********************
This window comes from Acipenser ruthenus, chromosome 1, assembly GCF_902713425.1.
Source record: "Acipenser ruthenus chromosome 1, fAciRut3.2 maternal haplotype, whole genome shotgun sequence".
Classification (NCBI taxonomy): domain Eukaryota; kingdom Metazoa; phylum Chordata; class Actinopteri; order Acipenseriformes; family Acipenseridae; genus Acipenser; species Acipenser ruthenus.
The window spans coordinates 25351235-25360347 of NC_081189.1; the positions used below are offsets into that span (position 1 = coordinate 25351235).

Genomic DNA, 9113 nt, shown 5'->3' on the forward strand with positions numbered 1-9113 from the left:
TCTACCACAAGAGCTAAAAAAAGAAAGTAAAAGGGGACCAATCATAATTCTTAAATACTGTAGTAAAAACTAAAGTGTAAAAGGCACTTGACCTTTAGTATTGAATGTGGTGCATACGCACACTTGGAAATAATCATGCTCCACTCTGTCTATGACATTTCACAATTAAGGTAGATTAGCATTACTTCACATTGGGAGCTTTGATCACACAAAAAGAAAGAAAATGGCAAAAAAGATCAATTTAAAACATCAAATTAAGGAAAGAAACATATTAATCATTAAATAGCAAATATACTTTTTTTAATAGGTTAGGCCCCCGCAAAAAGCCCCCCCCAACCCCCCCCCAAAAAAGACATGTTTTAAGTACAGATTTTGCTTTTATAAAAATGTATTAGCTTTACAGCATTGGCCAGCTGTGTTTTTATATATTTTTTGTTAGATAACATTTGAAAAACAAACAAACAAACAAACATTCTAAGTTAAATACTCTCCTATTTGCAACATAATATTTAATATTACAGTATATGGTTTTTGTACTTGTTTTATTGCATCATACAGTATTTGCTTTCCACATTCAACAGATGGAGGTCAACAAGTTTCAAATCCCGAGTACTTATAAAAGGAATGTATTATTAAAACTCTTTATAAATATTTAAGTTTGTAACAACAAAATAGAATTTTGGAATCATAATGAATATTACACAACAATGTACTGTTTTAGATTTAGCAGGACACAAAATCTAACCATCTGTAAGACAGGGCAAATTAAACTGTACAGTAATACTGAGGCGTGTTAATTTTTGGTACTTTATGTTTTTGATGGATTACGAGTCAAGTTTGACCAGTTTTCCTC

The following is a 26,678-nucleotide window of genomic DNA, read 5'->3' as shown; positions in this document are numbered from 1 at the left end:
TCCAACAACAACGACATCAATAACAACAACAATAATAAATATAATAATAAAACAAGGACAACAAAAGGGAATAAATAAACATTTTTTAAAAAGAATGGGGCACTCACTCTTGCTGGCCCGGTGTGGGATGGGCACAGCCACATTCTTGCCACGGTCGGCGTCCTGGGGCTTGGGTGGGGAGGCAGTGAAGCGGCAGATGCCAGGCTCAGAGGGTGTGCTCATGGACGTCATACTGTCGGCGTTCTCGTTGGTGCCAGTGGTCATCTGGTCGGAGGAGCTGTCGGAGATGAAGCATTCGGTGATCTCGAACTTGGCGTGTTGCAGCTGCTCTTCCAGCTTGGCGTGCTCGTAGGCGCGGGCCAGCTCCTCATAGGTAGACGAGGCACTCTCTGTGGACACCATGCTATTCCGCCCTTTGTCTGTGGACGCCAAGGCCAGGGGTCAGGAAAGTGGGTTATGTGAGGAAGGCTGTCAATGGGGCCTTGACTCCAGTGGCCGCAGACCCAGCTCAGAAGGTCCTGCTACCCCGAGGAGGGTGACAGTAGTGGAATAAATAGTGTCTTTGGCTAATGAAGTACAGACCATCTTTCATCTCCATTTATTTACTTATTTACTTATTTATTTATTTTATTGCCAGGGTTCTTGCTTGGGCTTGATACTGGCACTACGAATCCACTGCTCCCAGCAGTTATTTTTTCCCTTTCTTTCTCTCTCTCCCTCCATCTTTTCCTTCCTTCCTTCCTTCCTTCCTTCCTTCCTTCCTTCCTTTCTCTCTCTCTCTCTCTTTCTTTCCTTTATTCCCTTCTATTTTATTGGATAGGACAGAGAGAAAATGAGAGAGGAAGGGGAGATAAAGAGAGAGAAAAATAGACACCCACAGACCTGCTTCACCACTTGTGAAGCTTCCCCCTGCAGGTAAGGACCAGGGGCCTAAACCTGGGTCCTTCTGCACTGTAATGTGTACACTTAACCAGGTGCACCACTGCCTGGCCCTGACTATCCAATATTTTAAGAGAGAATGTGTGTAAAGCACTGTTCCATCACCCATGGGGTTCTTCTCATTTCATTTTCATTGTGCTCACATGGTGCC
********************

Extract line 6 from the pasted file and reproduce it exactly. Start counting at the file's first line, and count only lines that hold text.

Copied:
TCTACCACAAGAGCTAAAAAAAGAAAGTAAAAGGGGACCAATCATAATTCTTAAATACTGTAGTAAAAACTAAAGTGTAAAAGGCACTTGACCTTTAGTATTGAATGTGGTGCATACGCACACTTGGAAATAATCATGCTCCACTCTGTCTATGACATTTCACAATTAAGGTAGATTAGCATTACTTCACATTGGGAGCTTTGATCACACAAAAAGAAAGAAAATGGCAAAAAAGATCAATTTAAAACATCAAATTAAGGAAAGAAACATATTAATCATTAAATAGCAAATATACTTTTTTTAATAGGTTAGGCCCCCGCAAAAAGCCCCCCCCAACCCCCCCCCAAAAAAGACATGTTTTAAGTACAGATTTTGCTTTTATAAAAATGTATTAGCTTTACAGCATTGGCCAGCTGTGTTTTTATATATTTTTTGTTAGATAACATTTGAAAAACAAACAAACAAACAAACATTCTAAGTTAAATACTCTCCTATTTGCAACATAATATTTAATATTACAGTATATGGTTTTTGTACTTGTTTTATTGCATCATACAGTATTTGCTTTCCACATTCAACAGATGGAGGTCAACAAGTTTCAAATCCCGAGTACTTATAAAAGGAATGTATTATTAAAACTCTTTATAAATATTTAAGTTTGTAACAACAAAATAGAATTTTGGAATCATAATGAATATTACACAACAATGTACTGTTTTAGATTTAGCAGGACACAAAATCTAACCATCTGTAAGACAGGGCAAATTAAACTGTACAGTAATACTGAGGCGTGTTAATTTTTGGTACTTTATGTTTTTGATGGATTACGAGTCAAGTTTGACCAGTTTTCCTC